S2A3 Biographical Database of Southern African Science

Senyurek, Professor Muzaffer Suleyman (palaeoanthropology)

Born: 1915, Izmir, Turkey.
Died: 1961, Ankara, Turkey.

Muzaffer Sueleyman Senyuerek was one of the most prominent Turkish physical anthropologists. He studied under the famous American anthropologist Earnest Hooton at Harvard University, where he received his PhD in 1939. Upon his return to Turkey in 1940 he was appointed as a Docent (later Professor) in the Faculty of Languages, History and Geography in Ankara. He died in an airplane crash near Ankara at the peak of his career.

Senyuerek was known internationally as one of the foremost experts on the early Anatolians. One of his main fields of interest was palaeoanthropology, primarily dental analysis of fossil hominids, and he was known as a firm proponent of the multidisciplinary approach in palaeoanthropology. His contribution to South African science lies in his analysis of the dentition of australopithecines, published as "The dentition of Plesianthropus and Paranthropus" in Annals of the Transvaal Museum(1941, Vol. 20, pp. 203-302). He was one of the first scientists to support the views of Raymond Dart* and Robert Broom*, later generally accepted, regarding the place of australopithecines in human evolutionary history.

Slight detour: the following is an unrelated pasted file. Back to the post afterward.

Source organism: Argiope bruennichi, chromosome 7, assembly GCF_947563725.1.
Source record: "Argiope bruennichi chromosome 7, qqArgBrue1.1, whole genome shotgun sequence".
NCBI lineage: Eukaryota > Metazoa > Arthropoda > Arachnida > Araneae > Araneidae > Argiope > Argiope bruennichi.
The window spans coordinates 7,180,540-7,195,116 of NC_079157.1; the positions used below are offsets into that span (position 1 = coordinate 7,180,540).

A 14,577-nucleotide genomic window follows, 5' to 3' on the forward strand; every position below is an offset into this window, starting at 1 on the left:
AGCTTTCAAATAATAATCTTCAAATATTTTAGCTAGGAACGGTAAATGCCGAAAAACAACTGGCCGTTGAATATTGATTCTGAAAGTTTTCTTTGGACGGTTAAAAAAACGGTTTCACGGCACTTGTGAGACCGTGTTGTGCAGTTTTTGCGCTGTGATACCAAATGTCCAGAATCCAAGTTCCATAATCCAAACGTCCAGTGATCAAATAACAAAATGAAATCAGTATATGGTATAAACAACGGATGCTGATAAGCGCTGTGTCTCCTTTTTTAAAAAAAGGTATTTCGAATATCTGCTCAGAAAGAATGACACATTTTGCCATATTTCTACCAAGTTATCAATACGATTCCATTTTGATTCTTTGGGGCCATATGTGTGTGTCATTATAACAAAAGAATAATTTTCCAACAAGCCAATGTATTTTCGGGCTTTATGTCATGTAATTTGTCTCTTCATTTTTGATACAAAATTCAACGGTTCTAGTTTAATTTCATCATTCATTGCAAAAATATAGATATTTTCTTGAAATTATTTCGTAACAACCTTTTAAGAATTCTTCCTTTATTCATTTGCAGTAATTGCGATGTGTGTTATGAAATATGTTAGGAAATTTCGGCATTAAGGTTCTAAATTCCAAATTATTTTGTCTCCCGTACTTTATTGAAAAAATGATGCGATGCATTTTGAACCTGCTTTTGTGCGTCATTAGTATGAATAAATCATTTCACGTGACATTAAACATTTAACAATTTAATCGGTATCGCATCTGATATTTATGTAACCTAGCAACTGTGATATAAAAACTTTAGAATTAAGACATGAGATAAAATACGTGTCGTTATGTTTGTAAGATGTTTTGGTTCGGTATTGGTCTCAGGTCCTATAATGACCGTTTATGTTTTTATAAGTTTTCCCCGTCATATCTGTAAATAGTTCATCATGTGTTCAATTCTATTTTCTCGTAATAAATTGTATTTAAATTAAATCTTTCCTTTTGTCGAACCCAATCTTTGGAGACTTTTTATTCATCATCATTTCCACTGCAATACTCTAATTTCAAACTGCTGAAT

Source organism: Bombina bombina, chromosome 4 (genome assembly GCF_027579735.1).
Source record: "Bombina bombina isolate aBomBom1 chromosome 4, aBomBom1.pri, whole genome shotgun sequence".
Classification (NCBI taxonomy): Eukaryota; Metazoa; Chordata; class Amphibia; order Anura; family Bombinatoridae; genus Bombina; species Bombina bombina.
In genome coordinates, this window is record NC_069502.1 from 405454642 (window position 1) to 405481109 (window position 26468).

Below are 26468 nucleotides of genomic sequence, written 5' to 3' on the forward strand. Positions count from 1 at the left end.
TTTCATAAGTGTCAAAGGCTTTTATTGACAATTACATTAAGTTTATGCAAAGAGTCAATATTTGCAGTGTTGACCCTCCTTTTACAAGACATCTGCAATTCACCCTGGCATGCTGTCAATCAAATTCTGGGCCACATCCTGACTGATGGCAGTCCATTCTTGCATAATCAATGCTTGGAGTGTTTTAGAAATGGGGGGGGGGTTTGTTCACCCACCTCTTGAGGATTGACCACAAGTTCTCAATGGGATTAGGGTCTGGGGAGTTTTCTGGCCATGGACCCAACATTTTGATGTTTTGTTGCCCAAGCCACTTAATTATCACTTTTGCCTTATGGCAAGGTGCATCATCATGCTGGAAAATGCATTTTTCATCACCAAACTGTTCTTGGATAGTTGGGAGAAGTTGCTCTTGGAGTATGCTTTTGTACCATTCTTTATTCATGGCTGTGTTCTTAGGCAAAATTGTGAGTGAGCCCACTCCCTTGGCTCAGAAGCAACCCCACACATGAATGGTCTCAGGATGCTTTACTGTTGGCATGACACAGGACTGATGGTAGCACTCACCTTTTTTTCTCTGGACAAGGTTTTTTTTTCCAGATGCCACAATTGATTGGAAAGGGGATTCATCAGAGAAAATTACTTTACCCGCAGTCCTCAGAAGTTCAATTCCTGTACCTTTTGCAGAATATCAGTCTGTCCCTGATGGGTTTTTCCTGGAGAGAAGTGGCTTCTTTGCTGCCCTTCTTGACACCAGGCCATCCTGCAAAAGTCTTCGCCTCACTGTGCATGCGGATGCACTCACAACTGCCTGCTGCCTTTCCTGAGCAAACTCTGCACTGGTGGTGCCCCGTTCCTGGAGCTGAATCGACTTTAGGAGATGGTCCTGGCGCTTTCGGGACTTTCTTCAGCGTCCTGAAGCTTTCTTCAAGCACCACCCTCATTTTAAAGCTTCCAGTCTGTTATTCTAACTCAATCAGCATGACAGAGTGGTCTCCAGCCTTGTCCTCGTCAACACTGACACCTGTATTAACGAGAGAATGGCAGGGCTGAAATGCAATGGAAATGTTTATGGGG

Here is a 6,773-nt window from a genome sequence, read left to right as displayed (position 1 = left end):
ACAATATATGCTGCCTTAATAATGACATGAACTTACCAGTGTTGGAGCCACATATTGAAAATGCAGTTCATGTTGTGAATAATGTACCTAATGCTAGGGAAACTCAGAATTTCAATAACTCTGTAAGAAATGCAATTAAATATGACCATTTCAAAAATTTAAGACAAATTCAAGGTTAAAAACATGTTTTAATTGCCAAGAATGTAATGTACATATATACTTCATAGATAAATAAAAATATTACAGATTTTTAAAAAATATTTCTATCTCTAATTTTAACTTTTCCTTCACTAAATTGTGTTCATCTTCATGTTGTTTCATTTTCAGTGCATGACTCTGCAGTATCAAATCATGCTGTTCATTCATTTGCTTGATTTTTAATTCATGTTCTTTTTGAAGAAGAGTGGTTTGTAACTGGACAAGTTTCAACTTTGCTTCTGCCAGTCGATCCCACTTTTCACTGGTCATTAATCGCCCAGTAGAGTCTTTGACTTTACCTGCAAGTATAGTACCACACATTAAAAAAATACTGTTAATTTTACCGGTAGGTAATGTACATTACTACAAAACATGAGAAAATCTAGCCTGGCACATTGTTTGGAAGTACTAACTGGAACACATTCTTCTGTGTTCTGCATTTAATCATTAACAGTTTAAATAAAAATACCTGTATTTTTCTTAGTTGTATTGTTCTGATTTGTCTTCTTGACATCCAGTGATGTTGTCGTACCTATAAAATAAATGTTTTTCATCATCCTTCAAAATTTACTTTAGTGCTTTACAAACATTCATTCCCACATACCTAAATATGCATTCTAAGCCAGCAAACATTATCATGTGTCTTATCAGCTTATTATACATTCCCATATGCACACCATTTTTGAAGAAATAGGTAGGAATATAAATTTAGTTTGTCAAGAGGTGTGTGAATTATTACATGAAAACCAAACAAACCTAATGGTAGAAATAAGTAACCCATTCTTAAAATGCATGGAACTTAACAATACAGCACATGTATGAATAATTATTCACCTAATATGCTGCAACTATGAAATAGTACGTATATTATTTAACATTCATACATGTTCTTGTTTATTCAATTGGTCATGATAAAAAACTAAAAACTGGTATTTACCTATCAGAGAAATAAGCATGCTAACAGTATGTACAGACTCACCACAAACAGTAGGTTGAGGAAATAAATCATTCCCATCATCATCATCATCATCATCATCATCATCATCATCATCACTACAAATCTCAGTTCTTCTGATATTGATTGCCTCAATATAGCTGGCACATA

List of sources:
Annals of the Transvaal Museum, 1941, Vol. 20, Part 3, paper by Senyuerek.

Erdentug, A. Senuerek, Muzaffer Sueleyman (1915-1961). In F. Spencer (Ed.), History of physical anthropology: An encyclopaedia (pp. 921-922). New York: Garland, 1997.

Compiled by: G. Strkalj